Since I could go no further on the way.
My master: "Move on; those whom sloth gives shame,
Who sit or lie 'neath quilts, will ne'er win fame,
Without which men but waste their lives up there
On earth, and of themselves give no more share
Than foam on water or than smoke in air.
Stand up! O'ercome this weariness of yours
With the strength of spirit which, if it scores
Against the body's weight, will win all wars.
There are far steeper stairs we'll have to see;
Our need to see sinners leaves us unfree;
If you understand, then act; learn from me".
I stand up straight though I'd rather be still;
I'm short of breath, but very long of will.
We climbed and went across the bridge - a chore;
'twas jagged, tight and killing to cross o'er,
Far steeper than any we had crossed before.
Not to seem faint, I spoke; my voice was clear
While that from the next deep chasm was queer;
Since it seemed as if he spoke at a run,
E'en though up high (our ascent was done)
Of all the words which he used I knew none.
I was bent o'er, but no living eyes' light
Could penetrate the gloom of that dead night.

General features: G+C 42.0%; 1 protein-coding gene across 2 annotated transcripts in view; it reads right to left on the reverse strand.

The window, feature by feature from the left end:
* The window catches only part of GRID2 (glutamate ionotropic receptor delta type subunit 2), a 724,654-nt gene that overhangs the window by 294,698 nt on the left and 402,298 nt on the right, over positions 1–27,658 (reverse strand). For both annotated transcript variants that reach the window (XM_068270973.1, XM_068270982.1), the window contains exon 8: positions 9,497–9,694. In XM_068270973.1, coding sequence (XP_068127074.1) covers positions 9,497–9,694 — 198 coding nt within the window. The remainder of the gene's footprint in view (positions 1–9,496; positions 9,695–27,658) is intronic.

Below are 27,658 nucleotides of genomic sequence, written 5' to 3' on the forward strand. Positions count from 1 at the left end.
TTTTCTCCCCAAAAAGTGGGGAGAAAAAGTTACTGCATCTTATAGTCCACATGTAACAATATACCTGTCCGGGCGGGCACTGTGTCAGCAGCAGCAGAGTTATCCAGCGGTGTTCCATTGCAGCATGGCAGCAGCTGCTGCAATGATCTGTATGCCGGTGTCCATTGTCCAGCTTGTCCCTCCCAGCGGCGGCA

And so I said: "Guide, I burn with desire
To cross this bridge to the next bounding gyre,
Since I hear strange words which I have not caught
And peer down deep below but can see naught".
He: "I'll do what you ask; a fitting suit
Is answered best in fitting deed and mute".
From the bridge's height we came down and straight
To where it ends and joins th' edge of bank eight.
The bag below me straight away awakes;
On offer: taut tangles of hissing snakes.
They were, all of them, of such monstrous mould
The thought of them still makes my blood run cold.
Libya breeds Farii and Iaculi,
Also Anfisibena and Cencri;
Yet she can no longer boast of her sands,
Surpassed by all these hissing venom bands,
Not e'en combined with those of Araby
Or all the sands that lie by the Red Sea.
Terrified and naked hordes all grope
In this abundant but cruel store, without hope
Of finding hiding-holes or heliotrope.
Their hands are tied behind their backs with snakes,
A breed which crawls around the loins and takes
The front parts with the knotted coils it makes.
When a sinner came running near our coign
A snake struck him where neck and shoulder join.
Ne'er was "o" or "i" writ with but one dash
Quicker than he took fire and burned to ash.
These unhelped scattered ashes formed a store,
Then quickly took the form they had before.
Just so, says the philosopher, the seer,
The fired phoenix dies, but to reappear
As she approaches her five-hundredth year.
When living, incense and amomum were
Her only food (no herb or grain for her)